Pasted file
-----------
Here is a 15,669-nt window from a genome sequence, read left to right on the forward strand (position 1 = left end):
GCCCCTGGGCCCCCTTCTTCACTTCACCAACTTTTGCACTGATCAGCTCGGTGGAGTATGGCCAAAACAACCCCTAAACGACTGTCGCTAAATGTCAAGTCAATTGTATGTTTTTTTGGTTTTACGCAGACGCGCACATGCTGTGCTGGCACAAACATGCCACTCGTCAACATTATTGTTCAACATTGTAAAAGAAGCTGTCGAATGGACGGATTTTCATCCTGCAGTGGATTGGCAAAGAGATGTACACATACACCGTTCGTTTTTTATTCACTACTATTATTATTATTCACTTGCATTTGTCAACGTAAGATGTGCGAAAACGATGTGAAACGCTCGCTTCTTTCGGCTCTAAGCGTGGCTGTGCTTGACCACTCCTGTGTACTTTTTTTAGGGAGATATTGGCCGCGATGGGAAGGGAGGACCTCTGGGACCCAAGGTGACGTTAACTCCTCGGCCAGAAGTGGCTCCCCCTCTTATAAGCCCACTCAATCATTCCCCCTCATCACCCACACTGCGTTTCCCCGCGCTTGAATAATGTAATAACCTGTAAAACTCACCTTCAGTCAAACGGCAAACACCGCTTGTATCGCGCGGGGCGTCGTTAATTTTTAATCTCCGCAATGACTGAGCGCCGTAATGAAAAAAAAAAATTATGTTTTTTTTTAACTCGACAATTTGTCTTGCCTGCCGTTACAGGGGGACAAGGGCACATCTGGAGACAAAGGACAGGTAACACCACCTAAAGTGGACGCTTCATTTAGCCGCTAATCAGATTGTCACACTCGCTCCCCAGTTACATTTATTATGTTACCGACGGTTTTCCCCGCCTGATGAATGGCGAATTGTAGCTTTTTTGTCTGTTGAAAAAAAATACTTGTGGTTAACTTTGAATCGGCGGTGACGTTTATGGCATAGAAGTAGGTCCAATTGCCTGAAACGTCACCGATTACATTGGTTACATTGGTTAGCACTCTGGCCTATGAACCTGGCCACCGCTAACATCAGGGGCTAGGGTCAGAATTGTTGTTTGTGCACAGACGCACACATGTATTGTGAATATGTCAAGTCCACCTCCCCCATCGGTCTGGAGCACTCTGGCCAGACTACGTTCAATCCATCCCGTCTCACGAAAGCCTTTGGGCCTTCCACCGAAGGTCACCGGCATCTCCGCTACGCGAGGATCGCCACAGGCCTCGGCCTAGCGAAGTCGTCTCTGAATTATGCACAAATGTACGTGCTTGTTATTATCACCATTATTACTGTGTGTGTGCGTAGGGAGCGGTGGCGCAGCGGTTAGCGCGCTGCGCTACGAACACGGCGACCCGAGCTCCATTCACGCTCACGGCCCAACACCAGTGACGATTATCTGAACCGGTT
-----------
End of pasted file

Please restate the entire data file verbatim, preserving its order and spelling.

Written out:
Here is a 15,669-nt window from a genome sequence, read left to right on the forward strand (position 1 = left end):
GCCCCTGGGCCCCCTTCTTCACTTCACCAACTTTTGCACTGATCAGCTCGGTGGAGTATGGCCAAAACAACCCCTAAACGACTGTCGCTAAATGTCAAGTCAATTGTATGTTTTTTTGGTTTTACGCAGACGCGCACATGCTGTGCTGGCACAAACATGCCACTCGTCAACATTATTGTTCAACATTGTAAAAGAAGCTGTCGAATGGACGGATTTTCATCCTGCAGTGGATTGGCAAAGAGATGTACACATACACCGTTCGTTTTTTATTCACTACTATTATTATTATTCACTTGCATTTGTCAACGTAAGATGTGCGAAAACGATGTGAAACGCTCGCTTCTTTCGGCTCTAAGCGTGGCTGTGCTTGACCACTCCTGTGTACTTTTTTTAGGGAGATATTGGCCGCGATGGGAAGGGAGGACCTCTGGGACCCAAGGTGACGTTAACTCCTCGGCCAGAAGTGGCTCCCCCTCTTATAAGCCCACTCAATCATTCCCCCTCATCACCCACACTGCGTTTCCCCGCGCTTGAATAATGTAATAACCTGTAAAACTCACCTTCAGTCAAACGGCAAACACCGCTTGTATCGCGCGGGGCGTCGTTAATTTTTAATCTCCGCAATGACTGAGCGCCGTAATGAAAAAAAAAAATTATGTTTTTTTTTAACTCGACAATTTGTCTTGCCTGCCGTTACAGGGGGACAAGGGCACATCTGGAGACAAAGGACAGGTAACACCACCTAAAGTGGACGCTTCATTTAGCCGCTAATCAGATTGTCACACTCGCTCCCCAGTTACATTTATTATGTTACCGACGGTTTTCCCCGCCTGATGAATGGCGAATTGTAGCTTTTTTGTCTGTTGAAAAAAAATACTTGTGGTTAACTTTGAATCGGCGGTGACGTTTATGGCATAGAAGTAGGTCCAATTGCCTGAAACGTCACCGATTACATTGGTTACATTGGTTAGCACTCTGGCCTATGAACCTGGCCACCGCTAACATCAGGGGCTAGGGTCAGAATTGTTGTTTGTGCACAGACGCACACATGTATTGTGAATATGTCAAGTCCACCTCCCCCATCGGTCTGGAGCACTCTGGCCAGACTACGTTCAATCCATCCCGTCTCACGAAAGCCTTTGGGCCTTCCACCGAAGGTCACCGGCATCTCCGCTACGCGAGGATCGCCACAGGCCTCGGCCTAGCGAAGTCGTCTCTGAATTATGCACAAATGTACGTGCTTGTTATTATCACCATTATTACTGTGTGTGTGCGTAGGGAGCGGTGGCGCAGCGGTTAGCGCGCTGCGCTACGAACACGGCGACCCGAGCTCCATTCACGCTCACGGCCCAACACCAGTGACGATTATCTGAACCGGTT